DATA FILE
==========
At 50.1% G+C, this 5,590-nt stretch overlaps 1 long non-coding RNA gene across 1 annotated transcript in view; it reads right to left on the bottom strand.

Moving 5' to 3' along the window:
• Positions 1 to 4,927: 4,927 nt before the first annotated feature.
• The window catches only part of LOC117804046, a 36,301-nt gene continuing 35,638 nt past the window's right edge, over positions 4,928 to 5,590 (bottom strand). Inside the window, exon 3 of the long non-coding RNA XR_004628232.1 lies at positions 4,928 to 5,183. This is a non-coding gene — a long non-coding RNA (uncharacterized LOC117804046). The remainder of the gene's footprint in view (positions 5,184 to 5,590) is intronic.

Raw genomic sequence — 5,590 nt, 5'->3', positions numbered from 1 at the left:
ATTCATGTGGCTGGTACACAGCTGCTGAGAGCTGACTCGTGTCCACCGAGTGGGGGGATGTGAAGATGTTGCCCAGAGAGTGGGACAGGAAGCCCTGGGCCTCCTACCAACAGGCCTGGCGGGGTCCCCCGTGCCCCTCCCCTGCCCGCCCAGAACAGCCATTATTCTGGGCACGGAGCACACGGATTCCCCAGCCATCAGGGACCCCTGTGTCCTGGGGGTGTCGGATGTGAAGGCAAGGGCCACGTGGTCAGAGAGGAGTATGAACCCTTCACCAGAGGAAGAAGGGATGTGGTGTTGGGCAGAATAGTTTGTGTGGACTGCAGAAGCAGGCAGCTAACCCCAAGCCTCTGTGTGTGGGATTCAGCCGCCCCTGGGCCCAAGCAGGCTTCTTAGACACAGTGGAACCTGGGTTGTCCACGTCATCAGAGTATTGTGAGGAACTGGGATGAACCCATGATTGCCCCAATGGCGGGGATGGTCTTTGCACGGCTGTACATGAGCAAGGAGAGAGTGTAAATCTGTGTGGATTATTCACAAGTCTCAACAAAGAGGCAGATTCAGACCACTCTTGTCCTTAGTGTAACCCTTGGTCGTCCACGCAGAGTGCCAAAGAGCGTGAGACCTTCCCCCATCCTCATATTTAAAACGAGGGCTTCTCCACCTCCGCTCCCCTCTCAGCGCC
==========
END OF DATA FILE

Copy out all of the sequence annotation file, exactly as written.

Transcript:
At 50.1% G+C, this 5,590-nt stretch overlaps 1 long non-coding RNA gene across 1 annotated transcript in view; it reads right to left on the bottom strand.

Moving 5' to 3' along the window:
• Positions 1 to 4,927: 4,927 nt before the first annotated feature.
• The window catches only part of LOC117804046, a 36,301-nt gene continuing 35,638 nt past the window's right edge, over positions 4,928 to 5,590 (bottom strand). Inside the window, exon 3 of the long non-coding RNA XR_004628232.1 lies at positions 4,928 to 5,183. This is a non-coding gene — a long non-coding RNA (uncharacterized LOC117804046). The remainder of the gene's footprint in view (positions 5,184 to 5,590) is intronic.

Raw genomic sequence — 5,590 nt, 5'->3', positions numbered from 1 at the left:
ATTCATGTGGCTGGTACACAGCTGCTGAGAGCTGACTCGTGTCCACCGAGTGGGGGGATGTGAAGATGTTGCCCAGAGAGTGGGACAGGAAGCCCTGGGCCTCCTACCAACAGGCCTGGCGGGGTCCCCCGTGCCCCTCCCCTGCCCGCCCAGAACAGCCATTATTCTGGGCACGGAGCACACGGATTCCCCAGCCATCAGGGACCCCTGTGTCCTGGGGGTGTCGGATGTGAAGGCAAGGGCCACGTGGTCAGAGAGGAGTATGAACCCTTCACCAGAGGAAGAAGGGATGTGGTGTTGGGCAGAATAGTTTGTGTGGACTGCAGAAGCAGGCAGCTAACCCCAAGCCTCTGTGTGTGGGATTCAGCCGCCCCTGGGCCCAAGCAGGCTTCTTAGACACAGTGGAACCTGGGTTGTCCACGTCATCAGAGTATTGTGAGGAACTGGGATGAACCCATGATTGCCCCAATGGCGGGGATGGTCTTTGCACGGCTGTACATGAGCAAGGAGAGAGTGTAAATCTGTGTGGATTATTCACAAGTCTCAACAAAGAGGCAGATTCAGACCACTCTTGTCCTTAGTGTAACCCTTGGTCGTCCACGCAGAGTGCCAAAGAGCGTGAGACCTTCCCCCATCCTCATATTTAAAACGAGGGCTTCTCCACCTCCGCTCCCCTCTCAGCGCC